I think I speak for all women when I say we all want a nice, voluptuous, firm tush. I mean, who wants a scrawny, floppy rear end that won't hold up a decent pair of pants? That's what I thought: NO ONE!
I'm sure you've all done the same thing I have...mindlessly thumb through Instagram in search of the perfect booty, and then once you find "the one", you stalk their feed to see what their secret is. Yep, been there. Done that.
I bet you the one thing all of those women with perfect backsides have in common is this: they SQUAT!
I know, I know. You're thinking, "Ahhh, man! But I hate squats!" Trust me---you're not the only one! But as dreadful as they can be, they WORK! That is, as long as you're doing them right!
A weighted squat should be a foundational exercise that is incorporated (in some variation or another) into every lower body workout program. It not only works your butt muscles, but also your thighs, hamstrings, lower back, and core. It basically works your entire lower body in one movement!
Now, let's check out the proper form to maximize your glute-growth, shall we?
The perfect starting squat stance would be this:
-Position your feet shoulder-width apart (or a little wider if you feel comfortable) and keep your toes pointing straight ahead.
-Knees slightly bent and not turned inwards.
-Make sure your back is straight and head is looking forward.
-Keep the weight (if using a barbell) on the meaty part of your shoulders); if using a dumbbell, hold them out to the sides of your knees, making sure not to hit your knees, but not stick them so far out to the sides that you're doing a full shoulder workout.
Now, time to sit down into that squat! Follow these simple guidelines:
-Inhaling, slowly lower yourself down.
-Keep your knees lined up with your toes and legs at 90 degrees. You don't have to go down to the floor to get results; go as low as you comfortably can to avoid strain on your knees. (Sometimes it helps to picture yourself actually sitting in a chair.)
-Keep your back straight and do not lean forward.
-Make sure your weight is in your heels, not your toes; you should be able to wiggle your toes while in a squat.
-Pause at the bottom of the movement so that you're not using your momentum to raise yourself back up.
-Exhaling, really squeeeeeeeeze those glutes, hamstrings, and quads to raise yourself back to a standing position.
-Keep your core tight to prevent back injury, and don't arch your back on the upward movement.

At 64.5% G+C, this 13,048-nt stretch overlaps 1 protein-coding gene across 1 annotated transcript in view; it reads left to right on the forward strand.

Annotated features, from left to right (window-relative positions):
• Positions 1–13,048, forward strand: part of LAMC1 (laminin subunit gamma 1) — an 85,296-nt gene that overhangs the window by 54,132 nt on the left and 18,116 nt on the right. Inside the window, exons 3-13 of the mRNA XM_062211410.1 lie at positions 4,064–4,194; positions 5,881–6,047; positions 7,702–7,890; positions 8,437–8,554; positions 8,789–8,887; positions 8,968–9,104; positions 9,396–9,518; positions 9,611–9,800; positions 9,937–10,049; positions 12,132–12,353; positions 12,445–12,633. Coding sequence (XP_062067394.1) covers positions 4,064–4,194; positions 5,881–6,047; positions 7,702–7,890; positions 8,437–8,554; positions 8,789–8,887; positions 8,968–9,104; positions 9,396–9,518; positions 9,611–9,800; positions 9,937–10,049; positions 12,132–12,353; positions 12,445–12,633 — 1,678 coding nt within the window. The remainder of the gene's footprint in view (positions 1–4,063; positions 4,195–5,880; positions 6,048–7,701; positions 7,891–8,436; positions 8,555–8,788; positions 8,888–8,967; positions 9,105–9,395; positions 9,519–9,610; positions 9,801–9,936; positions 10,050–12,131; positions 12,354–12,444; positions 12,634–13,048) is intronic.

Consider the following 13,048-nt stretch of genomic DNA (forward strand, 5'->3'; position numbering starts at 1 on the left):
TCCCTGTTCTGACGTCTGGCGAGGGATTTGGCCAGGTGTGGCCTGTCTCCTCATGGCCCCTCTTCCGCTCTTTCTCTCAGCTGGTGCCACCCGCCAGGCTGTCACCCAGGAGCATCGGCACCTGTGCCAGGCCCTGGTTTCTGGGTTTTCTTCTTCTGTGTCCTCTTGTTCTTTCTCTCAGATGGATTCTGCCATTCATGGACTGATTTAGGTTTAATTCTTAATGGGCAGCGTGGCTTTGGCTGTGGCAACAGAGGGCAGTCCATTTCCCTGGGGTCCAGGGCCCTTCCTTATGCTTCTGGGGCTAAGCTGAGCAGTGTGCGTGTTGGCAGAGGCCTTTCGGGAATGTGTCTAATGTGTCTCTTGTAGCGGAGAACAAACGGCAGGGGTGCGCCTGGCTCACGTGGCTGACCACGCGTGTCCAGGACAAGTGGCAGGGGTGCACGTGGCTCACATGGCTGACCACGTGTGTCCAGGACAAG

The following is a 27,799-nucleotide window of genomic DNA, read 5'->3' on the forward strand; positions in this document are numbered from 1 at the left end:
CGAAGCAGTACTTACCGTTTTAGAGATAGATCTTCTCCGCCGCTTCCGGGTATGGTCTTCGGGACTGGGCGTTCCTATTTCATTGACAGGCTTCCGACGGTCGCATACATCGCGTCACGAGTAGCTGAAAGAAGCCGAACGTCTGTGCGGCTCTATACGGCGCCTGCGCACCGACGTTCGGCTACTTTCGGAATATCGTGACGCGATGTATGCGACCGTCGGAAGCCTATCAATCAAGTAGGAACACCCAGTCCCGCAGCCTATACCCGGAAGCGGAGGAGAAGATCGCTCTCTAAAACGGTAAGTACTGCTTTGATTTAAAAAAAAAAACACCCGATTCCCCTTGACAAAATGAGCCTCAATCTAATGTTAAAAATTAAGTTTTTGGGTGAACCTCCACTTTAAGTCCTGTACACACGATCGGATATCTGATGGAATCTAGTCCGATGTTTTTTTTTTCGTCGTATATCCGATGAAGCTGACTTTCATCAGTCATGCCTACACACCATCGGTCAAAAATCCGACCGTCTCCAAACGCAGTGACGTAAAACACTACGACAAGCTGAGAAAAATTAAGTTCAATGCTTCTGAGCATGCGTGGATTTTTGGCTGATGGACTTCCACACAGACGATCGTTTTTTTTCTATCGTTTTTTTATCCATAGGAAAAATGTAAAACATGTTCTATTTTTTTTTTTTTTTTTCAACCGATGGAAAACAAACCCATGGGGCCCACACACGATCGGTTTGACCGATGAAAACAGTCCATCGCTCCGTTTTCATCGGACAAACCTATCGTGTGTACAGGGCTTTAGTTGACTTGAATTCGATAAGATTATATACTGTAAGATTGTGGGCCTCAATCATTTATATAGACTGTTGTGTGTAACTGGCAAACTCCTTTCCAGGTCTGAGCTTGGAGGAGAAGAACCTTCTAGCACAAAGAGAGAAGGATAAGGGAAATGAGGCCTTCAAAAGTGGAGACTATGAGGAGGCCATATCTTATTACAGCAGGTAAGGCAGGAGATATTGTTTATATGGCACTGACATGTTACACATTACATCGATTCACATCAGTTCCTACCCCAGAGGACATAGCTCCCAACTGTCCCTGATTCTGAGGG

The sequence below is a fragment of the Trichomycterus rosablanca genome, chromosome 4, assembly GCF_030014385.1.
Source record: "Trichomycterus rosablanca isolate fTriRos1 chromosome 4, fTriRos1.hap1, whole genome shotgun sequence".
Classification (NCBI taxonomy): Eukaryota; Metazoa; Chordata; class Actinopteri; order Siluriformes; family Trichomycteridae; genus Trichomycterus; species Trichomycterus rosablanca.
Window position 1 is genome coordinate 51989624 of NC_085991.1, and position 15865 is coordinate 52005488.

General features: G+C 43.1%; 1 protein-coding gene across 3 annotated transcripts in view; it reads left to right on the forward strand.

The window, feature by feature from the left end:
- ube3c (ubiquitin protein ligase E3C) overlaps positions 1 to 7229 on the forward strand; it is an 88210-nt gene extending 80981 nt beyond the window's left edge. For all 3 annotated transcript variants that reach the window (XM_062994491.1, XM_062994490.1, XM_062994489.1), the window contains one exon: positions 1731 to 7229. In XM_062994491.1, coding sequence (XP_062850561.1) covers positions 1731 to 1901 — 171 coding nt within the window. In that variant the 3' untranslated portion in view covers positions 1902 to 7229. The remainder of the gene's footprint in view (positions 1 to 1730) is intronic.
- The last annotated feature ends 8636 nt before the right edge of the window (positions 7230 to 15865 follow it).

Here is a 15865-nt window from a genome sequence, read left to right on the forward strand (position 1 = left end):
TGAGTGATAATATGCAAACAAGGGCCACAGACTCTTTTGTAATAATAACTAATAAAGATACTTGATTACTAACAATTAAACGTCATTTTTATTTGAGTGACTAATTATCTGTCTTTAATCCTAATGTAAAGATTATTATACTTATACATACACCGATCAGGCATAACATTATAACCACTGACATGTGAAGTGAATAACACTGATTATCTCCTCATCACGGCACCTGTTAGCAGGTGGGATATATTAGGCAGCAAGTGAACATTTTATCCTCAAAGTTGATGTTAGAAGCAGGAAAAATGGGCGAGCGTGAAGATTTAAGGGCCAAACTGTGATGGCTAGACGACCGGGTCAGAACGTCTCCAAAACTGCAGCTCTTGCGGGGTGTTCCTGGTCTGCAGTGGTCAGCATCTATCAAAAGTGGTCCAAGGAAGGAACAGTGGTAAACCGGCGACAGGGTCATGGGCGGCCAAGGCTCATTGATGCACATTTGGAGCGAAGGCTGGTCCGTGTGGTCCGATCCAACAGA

-Don't lock out your knees once you reach the top again.
Of course, I don't expect you to just walk into a gym, throw a barbell over your shoulders, and bust out a bunch of squats. These things, just like other exercises, take time! And just like with other muscle-building exercises, progression is key. By progression, I mean a gradual increase in the intensity of your workout, which can be result from changing the equipment used during the exercise and/or the amount of weight used.
For example, let's say you start out using 15 pound dumbbells (30 pounds total), and your goal is 3 sets of 15-20 reps. Once you can easily do this, it's time for a progressive change. You move on to the Smith machine (the intimidating looking machine that holds the bar in place for you), and increase your weight to 45 pounds. Once you can easily hit your goal again, you increase your weight to 55 pounds and lower your goal rep range to 8-12. When you feel comfortable enough in your form, you change over to the squat rack, where you can freely position the bar on your shoulders and not have the machine holding it for you (definitely more difficult).
All of these are examples of progression, which is exactly how you make those muscles grow! Your muscles respond to the amount of stress you put on them, and in turn, recruit more muscle fibers. Over time, your muscles get used to that amount of stress, and they stop recruiting additional fibers (or stop growing). That's when you have to change equipment, increase weight, etc. to increase the amount of stress, and thus, make those puppies start growing again!
There ya go! Now that you know the basics, it's time to get to squatting, ladies (and gents)!